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7 Considerations When Traveling on a Budget

Travel. It's something near and dear to my heart.

Not only is it a great break from the craziness of everyday life, but it's also a chance to learn about a new place, the people who live there, and the way they live their lives.

It's a way to gain perspective and to question long-held beliefs about why we live our lives the way we do - and whether there's a better way.

I've learned many valuable lessons from traveling - both practical and introspective - and I've figured out how do it inexpensively.

Here are some key considerations when traveling on a budget (or you can skip to the FREE CHECKLIST: 27 AWESOME WAYS TO TRAVEL ON A BUDGET).


Remember, you can vacation in places close to home to really save, but if you're going to fly and you aren't using airline points, you should try it!

We currently use the Capital One Venture One credit card (this is not an ad - we actually use this and we aren't receiving any money for saying so).

They typically run promos throughout the year where you can get a ton of points (money) for signing up (my husband and I each got ~50K points).

There's no annual fee on this card, and you can use your miles across a variety of airlines.

I've also noticed the flight times and layover options are better (the last card we had was specific to American Airlines and typically only offered us red eye flights with 2+ layovers when we paid with points).

We use our travel rewards credit card to pay for almost everything in our day-to-day life in order to get as many points as possible (and an added bonus is, when you pay off your card balance in its entirety each month, your credit score improves as a result).

This is probably the single biggest way we save on trips that require airfare, however, if you travel a lot for work, be sure to take advantage of that, as well!

If you're traveling to a cool city for work, extend trips for pleasure.

If not, find the closest place you'd like to visit and hop on a flight that's much shorter and cheaper than if you were traveling from home.


SELECTING YOUR FLIGHT: Before you decide on a flight (whether you’re paying with cash or points), try using an app like Hopper or Skyscanner to watch flight prices before purchasing. It’ll notify you when your flight has decreased in price, and will tell you the when it's best time to purchase.

BUYING YOUR FLIGHT: If your primary goal is to save money, make sure you’re not paying extra for seat selection, and (when possible) opt to carry on your luggage to save on check-bag fees (added bonus: you get in/out of airports faster when you don’t check). Finally, when making your purchase, pay with points if you’ve got them.

AT THE AIRPORT: Food and drinks at airports are overpriced, so bring your own! To be cost conscious and to ward off dehydration (which is common when traveling), plan to stick to water + bring a reusable water bottle (you can quickly fill up at airport fill stations).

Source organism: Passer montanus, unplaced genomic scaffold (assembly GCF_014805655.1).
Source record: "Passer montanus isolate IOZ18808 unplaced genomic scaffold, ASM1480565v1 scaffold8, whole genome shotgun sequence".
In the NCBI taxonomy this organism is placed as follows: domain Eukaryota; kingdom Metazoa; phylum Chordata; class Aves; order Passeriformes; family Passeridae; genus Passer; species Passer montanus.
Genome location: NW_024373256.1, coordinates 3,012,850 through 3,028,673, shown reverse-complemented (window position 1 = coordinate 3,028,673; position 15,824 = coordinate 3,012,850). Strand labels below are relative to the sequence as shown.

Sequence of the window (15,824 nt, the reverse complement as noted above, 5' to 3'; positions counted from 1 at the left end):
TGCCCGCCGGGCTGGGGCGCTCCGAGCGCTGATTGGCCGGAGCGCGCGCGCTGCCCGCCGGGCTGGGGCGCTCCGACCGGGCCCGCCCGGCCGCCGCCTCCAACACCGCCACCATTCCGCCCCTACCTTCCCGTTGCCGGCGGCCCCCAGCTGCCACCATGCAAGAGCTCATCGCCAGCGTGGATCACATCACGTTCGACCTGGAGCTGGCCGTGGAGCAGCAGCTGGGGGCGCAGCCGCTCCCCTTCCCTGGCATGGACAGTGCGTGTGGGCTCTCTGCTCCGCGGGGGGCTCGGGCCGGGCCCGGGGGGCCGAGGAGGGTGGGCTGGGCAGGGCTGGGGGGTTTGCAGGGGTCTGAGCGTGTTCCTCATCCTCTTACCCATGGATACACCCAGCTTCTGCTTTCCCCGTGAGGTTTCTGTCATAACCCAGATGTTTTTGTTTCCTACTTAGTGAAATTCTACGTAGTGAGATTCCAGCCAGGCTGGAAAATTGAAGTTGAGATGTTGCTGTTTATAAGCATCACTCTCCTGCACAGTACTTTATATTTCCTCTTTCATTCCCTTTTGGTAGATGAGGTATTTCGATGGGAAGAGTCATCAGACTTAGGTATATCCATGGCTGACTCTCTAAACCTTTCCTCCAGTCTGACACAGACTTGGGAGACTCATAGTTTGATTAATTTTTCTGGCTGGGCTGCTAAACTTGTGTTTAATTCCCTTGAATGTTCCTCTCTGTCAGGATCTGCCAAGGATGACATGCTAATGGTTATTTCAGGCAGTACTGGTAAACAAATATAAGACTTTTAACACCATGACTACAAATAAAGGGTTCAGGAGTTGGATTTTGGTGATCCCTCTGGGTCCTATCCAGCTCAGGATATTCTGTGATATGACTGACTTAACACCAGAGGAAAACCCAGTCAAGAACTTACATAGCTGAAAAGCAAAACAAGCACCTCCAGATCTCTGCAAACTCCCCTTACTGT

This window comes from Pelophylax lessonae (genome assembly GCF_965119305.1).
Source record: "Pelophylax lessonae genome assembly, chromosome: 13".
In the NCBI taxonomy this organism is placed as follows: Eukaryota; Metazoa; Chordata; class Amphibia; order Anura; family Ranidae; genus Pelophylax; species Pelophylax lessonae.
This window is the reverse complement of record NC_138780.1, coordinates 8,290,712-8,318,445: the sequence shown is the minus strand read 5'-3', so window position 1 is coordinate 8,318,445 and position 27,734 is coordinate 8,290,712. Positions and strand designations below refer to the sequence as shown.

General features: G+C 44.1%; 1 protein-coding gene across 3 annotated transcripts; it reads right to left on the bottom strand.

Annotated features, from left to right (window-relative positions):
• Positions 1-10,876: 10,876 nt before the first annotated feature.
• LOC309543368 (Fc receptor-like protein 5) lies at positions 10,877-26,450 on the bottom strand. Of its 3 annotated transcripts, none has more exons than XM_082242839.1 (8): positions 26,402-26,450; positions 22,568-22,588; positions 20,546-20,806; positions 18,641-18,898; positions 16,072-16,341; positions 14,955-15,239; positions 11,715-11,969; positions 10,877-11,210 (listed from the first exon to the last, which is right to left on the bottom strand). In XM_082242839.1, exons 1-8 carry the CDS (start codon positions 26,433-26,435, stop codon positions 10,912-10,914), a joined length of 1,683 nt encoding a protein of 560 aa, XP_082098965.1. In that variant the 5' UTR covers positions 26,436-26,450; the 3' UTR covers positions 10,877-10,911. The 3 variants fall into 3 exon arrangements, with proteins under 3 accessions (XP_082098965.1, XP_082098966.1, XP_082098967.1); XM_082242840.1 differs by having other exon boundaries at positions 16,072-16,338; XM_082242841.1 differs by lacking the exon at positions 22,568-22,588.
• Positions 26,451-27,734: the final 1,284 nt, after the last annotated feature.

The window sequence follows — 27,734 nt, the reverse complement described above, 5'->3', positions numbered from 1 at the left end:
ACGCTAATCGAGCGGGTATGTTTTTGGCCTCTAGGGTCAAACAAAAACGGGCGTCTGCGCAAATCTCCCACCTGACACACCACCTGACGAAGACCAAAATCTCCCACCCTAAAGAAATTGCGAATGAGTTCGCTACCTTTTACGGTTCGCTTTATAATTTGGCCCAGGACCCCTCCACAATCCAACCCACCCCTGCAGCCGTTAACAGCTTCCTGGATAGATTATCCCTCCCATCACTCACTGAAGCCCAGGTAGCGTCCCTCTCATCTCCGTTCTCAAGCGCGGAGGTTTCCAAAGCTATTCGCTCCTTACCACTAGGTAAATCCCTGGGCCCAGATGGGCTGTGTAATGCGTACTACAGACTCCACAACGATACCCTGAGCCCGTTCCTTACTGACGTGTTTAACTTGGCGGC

Best case with food: bring something homemade or snacks you bought at a grocery store (we literally bring a sturdy plastic bag full of snacks because it doesn't count toward your carry-on), but even purchasing items from a gas station or cafe on your way to the airport will help (this goes for your return flight, too!).

And from one coffee addict to another: don't buy coffee at the airport. You can wait for the free cup on the flight, or wait to get nicer coffee at your destination!


If you know someone in the area (that you like and is willing to host you), then that's your most cost effective option.

However, if you don't or if you if you'd prefer your own space, consider using AirBnB, VRBO, or other vacation rentals.

For years my husband and I would stay in hotels and resorts when we traveled because that's all we knew, however, once we became AirBnB hosts and had to determine what amenities we would provide to our guests and at what price, we realized what an awesome deal vacation rentals offer to travelers.

Plus, you can customize your experience.

If you want to eat out most of your trip, you can find a smaller, more simple space likely for a little less money.

If you'd like the option to cook (more on this below), grab a spot with a full kitchen, usually for a nominal price bump.

You can also find places with private or shared pools, hot tubs, common areas, and more!

Not only have we enjoyed our trips more by staying in vacation rentals, but we end up saving money for a variety of reasons:

  1. The spaces we select are either cheaper than or on par with hotel prices in the area

  2. We always choose a space with a kitchen so we can cook (not only tons cheaper than eating out for every meal, but also healthier and allows for a non-rushed nighttime activity that doesn't involve eating dinner at a restaurant then trying to figure out what to do after - which usually means going to get drinks and more money spent)

  3. We choose places with free parking


If you're traveling to an urban area with public transit and plan to spend most of your time in the city, that'll be your most cost effective option for getting around (and in our experience it'll also provide a good story or two!).

However, if your trip is somewhere more remote, if you plan on visiting a variety of nearby cities, or if you'll be spending time in a city without public transit, then a rental car is not only tons of fun (some of our favorite memories from Greece, California, Colorado, Mexico and El Salvador wouldn't have been possible without our rental car), but also your most cost conscious bet versus using Uber or Lyft.

If you haven't yet, consider trying Turo; it's essentially AirBnB for cars. You rent a car from an individual who will meet you at a designated location upon your arrival and departure to hand off the keys.